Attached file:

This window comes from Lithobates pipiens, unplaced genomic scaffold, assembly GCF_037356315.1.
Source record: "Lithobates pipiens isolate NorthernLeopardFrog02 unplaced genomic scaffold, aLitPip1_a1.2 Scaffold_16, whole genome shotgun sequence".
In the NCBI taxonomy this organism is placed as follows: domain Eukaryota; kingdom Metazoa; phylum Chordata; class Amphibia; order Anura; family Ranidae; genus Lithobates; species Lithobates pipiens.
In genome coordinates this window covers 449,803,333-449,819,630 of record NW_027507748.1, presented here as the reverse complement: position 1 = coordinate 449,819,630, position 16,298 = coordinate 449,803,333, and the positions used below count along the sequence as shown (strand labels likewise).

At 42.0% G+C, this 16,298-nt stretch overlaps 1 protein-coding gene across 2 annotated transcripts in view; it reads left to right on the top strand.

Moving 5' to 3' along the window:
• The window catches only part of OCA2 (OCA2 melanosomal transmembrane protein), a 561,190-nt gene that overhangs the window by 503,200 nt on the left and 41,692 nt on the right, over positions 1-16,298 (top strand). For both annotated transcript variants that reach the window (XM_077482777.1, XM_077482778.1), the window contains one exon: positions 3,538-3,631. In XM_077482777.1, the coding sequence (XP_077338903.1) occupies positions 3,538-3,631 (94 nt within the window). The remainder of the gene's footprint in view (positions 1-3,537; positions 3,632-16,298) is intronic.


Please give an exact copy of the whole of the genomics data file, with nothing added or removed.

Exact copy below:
This window comes from Lithobates pipiens, unplaced genomic scaffold, assembly GCF_037356315.1.
Source record: "Lithobates pipiens isolate NorthernLeopardFrog02 unplaced genomic scaffold, aLitPip1_a1.2 Scaffold_16, whole genome shotgun sequence".
In the NCBI taxonomy this organism is placed as follows: domain Eukaryota; kingdom Metazoa; phylum Chordata; class Amphibia; order Anura; family Ranidae; genus Lithobates; species Lithobates pipiens.
In genome coordinates this window covers 449,803,333-449,819,630 of record NW_027507748.1, presented here as the reverse complement: position 1 = coordinate 449,819,630, position 16,298 = coordinate 449,803,333, and the positions used below count along the sequence as shown (strand labels likewise).

At 42.0% G+C, this 16,298-nt stretch overlaps 1 protein-coding gene across 2 annotated transcripts in view; it reads left to right on the top strand.

Moving 5' to 3' along the window:
• The window catches only part of OCA2 (OCA2 melanosomal transmembrane protein), a 561,190-nt gene that overhangs the window by 503,200 nt on the left and 41,692 nt on the right, over positions 1-16,298 (top strand). For both annotated transcript variants that reach the window (XM_077482777.1, XM_077482778.1), the window contains one exon: positions 3,538-3,631. In XM_077482777.1, the coding sequence (XP_077338903.1) occupies positions 3,538-3,631 (94 nt within the window). The remainder of the gene's footprint in view (positions 1-3,537; positions 3,632-16,298) is intronic.